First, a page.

Disabled Woman Who is "Bullied" Because of Handicap Placard Speaks Out

Disabled Woman Who is "Bullied" Because of Handicap Placard Speaks Out

By Alicia Neaves

NewsWest 9

MIDLAND - A Midland woman says she's being bullied when she gets out of her car. It's all because she has a handicap sign. She's getting nasty notes, all because she doesn't look disabled to the naked eye.

A West Texan, who is handicapped, did not want to show her face on camera. A letter she found on her car while she was at the mall was the final straw.

It says, "It is a shame you have to use the handicap voucher to get a good parking spot. That is disrespectful for the people that really need the spot."

It goes on to say, "I am ashamed of what I had to witness."

"I was just dumbfounded. I was hurt. I was labeled and I was bullied," the woman said.

"I'm not ashamed of my illness and I have M.S. I've had it for 15 years along with some other autoimmune diseases," the woman said.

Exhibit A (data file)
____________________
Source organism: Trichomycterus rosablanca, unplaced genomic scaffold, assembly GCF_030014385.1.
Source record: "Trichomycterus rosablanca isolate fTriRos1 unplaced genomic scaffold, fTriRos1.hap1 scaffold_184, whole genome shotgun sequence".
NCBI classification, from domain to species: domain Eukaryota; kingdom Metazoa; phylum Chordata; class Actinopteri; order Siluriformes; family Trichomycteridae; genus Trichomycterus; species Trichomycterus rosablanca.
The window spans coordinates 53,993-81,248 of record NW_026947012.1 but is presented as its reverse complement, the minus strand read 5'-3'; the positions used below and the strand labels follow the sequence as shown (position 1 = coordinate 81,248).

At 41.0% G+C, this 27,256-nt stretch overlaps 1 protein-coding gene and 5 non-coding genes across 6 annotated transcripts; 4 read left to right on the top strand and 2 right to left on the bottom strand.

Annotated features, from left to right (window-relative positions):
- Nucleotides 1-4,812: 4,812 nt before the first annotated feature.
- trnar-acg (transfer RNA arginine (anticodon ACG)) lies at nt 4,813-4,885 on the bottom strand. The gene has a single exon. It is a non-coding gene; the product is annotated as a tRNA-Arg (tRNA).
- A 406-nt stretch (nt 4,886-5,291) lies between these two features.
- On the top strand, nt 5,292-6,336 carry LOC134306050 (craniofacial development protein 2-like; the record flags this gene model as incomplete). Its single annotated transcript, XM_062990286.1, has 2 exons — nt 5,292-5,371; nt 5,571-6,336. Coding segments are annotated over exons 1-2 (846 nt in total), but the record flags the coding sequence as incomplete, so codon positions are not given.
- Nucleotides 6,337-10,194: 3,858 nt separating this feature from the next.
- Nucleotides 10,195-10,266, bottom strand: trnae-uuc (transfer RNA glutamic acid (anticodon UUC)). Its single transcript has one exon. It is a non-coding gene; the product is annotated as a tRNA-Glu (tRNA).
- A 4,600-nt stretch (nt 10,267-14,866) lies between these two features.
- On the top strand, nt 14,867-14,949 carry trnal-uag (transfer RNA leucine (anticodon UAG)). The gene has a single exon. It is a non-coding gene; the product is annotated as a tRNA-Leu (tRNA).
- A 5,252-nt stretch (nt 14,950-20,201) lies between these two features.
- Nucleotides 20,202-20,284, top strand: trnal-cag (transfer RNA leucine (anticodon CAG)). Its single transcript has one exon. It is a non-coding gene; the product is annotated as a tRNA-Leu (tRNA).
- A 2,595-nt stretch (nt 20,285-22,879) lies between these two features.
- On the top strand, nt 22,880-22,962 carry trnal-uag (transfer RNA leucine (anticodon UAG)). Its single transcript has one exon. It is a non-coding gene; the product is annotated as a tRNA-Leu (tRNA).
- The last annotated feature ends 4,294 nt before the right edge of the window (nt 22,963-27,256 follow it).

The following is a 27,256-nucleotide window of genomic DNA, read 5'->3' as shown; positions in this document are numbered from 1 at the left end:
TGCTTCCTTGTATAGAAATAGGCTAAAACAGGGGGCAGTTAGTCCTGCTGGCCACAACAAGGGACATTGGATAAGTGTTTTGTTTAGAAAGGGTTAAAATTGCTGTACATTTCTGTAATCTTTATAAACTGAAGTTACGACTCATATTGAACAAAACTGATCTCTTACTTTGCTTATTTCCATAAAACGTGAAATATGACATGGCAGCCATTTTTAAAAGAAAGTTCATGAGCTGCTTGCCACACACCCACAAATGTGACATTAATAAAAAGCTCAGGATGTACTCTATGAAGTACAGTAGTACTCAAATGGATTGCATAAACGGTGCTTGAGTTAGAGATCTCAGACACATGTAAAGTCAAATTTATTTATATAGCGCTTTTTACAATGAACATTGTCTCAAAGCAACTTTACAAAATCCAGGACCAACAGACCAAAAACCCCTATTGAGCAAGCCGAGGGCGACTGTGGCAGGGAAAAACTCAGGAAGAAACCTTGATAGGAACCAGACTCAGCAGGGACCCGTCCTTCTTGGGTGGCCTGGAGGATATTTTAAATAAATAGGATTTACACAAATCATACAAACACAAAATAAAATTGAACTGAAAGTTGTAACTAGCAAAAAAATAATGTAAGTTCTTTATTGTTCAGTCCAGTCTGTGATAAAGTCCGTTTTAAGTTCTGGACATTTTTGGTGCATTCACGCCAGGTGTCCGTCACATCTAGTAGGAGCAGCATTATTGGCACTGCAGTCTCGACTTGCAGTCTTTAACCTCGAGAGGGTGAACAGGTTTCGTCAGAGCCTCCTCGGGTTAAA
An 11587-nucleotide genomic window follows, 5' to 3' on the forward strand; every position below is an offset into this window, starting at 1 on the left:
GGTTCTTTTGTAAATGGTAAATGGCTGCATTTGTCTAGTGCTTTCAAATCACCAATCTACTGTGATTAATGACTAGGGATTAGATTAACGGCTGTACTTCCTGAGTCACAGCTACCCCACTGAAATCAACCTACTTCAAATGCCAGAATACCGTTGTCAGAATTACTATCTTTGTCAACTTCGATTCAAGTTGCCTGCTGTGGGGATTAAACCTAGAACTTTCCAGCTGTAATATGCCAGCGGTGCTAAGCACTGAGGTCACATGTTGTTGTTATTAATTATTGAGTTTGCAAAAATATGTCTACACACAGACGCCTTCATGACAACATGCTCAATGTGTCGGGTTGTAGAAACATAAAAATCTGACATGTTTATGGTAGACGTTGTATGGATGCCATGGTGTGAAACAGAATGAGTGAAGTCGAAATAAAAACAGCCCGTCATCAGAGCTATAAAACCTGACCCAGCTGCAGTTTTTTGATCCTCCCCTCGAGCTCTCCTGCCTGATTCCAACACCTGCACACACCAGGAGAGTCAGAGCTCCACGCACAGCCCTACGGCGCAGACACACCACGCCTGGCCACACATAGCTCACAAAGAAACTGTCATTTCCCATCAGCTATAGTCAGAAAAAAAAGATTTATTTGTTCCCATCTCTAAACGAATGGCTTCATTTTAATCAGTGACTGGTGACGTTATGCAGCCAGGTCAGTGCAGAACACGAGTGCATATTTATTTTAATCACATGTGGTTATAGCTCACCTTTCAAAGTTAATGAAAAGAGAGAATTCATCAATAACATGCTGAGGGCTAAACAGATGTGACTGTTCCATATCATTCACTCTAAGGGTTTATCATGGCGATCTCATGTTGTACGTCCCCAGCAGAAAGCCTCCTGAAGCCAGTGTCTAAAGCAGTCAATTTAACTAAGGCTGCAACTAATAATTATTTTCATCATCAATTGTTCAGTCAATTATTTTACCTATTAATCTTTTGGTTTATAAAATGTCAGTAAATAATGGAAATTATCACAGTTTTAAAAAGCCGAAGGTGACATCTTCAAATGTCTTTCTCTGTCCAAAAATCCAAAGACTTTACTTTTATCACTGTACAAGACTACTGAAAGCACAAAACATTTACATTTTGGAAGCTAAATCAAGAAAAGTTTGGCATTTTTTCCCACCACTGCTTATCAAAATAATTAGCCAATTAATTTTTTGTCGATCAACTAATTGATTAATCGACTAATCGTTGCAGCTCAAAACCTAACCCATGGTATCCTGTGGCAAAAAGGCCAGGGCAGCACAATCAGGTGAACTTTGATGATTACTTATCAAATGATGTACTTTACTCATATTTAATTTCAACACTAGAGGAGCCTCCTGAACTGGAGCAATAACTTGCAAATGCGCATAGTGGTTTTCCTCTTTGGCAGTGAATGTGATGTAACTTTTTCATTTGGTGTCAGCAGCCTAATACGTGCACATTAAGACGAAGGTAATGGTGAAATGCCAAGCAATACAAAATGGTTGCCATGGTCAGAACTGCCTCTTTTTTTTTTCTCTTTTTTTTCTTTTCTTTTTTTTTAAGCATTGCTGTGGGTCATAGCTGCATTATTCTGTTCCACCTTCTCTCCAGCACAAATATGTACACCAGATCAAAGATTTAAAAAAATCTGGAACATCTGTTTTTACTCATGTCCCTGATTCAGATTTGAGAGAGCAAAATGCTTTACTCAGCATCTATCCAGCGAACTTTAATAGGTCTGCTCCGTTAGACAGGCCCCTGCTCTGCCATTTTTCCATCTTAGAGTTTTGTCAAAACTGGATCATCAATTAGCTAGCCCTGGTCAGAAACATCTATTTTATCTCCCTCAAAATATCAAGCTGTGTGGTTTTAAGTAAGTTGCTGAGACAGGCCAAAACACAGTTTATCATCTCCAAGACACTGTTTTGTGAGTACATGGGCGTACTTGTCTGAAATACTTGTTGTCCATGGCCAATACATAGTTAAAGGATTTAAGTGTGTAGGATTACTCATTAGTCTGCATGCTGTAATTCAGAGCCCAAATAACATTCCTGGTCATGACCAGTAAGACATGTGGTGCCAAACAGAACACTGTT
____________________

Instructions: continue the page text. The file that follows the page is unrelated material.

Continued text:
With her illness, she loses balance suddenly and has trouble walking long distances.

"They are not walking in my shoes. They don't know my pain. They don't know what I go through on a daily struggle just to get out of bed," the woman said.

For those who wrote the note, she wonders why they were afraid to ask about the placard.

"Come and ask me. I will give you 10 minutes to educate you and let you know what I have. That way you're not so quick to judge the next person," the woman said.

"You don't know. She could be a person that has multiple sclerosis, that on the outside, you might not see something," Dr. Lawrence Voesack, M.D. at Medical Center Hospital, said.

Dr. Voesack says to qualify for a handicap placard, you need to have a vision or physical impairment.

"Paralysis, there's lung disease, there's cardiac disease, there's arthritis," Voesack said.

All require doctor approval. Be careful because if you're driving with a handicap placard that's not issued to you and you park in a handicap space, be ready to get slapped with a fine of $1,250 plus 50 hours of community service.

"It's something you don't want to have. It's not a privilege. It's a reminder of your illness is what it is," the woman said.